Genome-wide diversity and admixture of five indigenous cattle populations from the Tigray region of northern Ethiopia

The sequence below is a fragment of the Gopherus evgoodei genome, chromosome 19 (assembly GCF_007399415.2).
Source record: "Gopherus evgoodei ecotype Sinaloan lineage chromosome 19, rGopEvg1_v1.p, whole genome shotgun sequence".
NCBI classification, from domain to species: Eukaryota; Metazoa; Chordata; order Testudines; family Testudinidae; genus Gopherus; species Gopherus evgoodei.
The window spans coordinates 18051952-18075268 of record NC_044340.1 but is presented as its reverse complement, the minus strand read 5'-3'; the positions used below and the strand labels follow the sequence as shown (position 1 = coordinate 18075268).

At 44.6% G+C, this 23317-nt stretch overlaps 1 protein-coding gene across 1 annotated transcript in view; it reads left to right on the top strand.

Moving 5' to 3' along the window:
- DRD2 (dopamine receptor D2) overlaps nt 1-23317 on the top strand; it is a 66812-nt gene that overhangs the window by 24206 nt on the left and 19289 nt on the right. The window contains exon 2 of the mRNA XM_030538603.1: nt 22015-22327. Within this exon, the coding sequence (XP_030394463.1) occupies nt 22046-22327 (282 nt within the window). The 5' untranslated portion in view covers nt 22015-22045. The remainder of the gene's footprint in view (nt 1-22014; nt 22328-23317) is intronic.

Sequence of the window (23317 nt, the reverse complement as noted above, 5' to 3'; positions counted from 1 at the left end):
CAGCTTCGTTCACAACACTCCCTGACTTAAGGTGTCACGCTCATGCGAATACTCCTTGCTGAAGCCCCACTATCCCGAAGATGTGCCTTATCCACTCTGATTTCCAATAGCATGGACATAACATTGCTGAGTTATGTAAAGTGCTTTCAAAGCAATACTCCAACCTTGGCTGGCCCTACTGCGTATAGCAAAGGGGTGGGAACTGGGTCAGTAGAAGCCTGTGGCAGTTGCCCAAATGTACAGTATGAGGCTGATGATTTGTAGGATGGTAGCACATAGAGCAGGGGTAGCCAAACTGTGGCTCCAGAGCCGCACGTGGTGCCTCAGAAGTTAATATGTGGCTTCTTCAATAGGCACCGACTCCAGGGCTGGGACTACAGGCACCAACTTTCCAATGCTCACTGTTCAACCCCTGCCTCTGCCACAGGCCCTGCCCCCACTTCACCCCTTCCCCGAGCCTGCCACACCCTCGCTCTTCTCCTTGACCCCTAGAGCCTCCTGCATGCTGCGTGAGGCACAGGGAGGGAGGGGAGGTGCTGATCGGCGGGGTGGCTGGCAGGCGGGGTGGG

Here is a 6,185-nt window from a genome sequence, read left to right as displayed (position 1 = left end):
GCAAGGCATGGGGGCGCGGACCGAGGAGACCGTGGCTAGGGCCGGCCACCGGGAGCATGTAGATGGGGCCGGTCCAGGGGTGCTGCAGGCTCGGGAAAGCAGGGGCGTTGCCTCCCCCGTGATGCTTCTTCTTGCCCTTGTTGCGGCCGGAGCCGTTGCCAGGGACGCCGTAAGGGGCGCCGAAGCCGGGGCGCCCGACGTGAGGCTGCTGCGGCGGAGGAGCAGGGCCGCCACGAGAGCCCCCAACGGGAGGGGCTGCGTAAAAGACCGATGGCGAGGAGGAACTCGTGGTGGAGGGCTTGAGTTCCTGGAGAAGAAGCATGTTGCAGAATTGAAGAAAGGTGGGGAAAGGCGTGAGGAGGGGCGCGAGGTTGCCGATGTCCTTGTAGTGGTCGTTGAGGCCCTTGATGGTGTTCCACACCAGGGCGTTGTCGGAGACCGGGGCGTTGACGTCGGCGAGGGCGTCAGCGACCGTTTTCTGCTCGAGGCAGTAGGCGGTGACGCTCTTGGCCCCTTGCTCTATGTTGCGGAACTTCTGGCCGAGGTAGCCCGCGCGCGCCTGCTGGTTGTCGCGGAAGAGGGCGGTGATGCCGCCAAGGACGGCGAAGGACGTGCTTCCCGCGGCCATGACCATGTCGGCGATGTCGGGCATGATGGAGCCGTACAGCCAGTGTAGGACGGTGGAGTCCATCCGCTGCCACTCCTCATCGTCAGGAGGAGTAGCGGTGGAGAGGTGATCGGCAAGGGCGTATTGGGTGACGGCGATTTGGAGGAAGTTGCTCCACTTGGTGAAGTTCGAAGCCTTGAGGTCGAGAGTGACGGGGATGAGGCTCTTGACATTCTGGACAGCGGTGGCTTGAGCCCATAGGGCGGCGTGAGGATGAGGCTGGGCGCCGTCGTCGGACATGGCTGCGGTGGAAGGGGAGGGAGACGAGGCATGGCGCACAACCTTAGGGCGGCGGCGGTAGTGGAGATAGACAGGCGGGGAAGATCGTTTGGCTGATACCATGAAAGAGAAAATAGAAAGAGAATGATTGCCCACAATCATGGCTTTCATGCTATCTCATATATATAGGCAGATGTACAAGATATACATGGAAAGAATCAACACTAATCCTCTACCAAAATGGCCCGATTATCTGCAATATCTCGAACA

The Tigray region, where we found around eight per cent of the indigenous cattle population of Ethiopia, is considered as the historic centre of the country, with the ancient pre-Aksumite and Aksumite civilisations in contact with the civilisations of the Fertile Crescent and the Indian subcontinent. Here, we used whole genome sequencing data to characterise the genomic diversity, relatedness, and admixture of five cattle populations (Abergelle, Arado, Begait, Erob, and Raya) indigenous to the Tigray region of Ethiopia. We detected 28 to 29 million SNPs and 2.7 to 2.9 million indels in each population, of which 7% of SNPs and 34% of indels were novel. Functional annotation of the variants showed around 0.01% SNPs and 0.22%–0.27% indels in coding regions. Enrichment analysis of genes overlapping missense private SNPs revealed 20 significant GO terms and KEGG pathways that were shared by or specific to breeds. They included important genes associated with morphology (SCN4A, TAS1R2 and KCNG4), milk yield (GABRG1), meat quality (MMRN2, VWC2), feed efficiency (PCDH8 and SLC26A3), immune response (LAMC1, PCDH18, CELSR1, TLR6 and ITGA5), heat resistance (NPFFR1 and HTR7) and genes belonging to the olfactory gene family, which may be related to adaptation to harsh environments. Tigray indigenous cattle are very diverse. Their genome-wide average nucleotide diversity ranged from 0.0035 to 0.0036. The number of heterozygous SNPs was about 0.6–0.7 times higher than homozygous ones. The within-breed average number of ROHs ranged from 777.82 to 1000.45, with the average sum of the length of ROHs ranging from 122.01 Mbp to 163.88 Mbp. The genomic inbreeding coefficients differed among animals and breeds, reaching up to 10% in some Begait and Raya animals. Tigray indigenous cattle shared a common ancestry with Asian indicine (85.6%–88.7%) and African taurine (11.3%–14.1%) cattle, with very small, if any, European taurine introgression. This study identified high within-breed genetic diversity representing an opportunity for breeding improvement programs and, also, significant novel variants that could increase the number of known cattle variants, an important contribution to the knowledge of domestic cattle genetic diversity.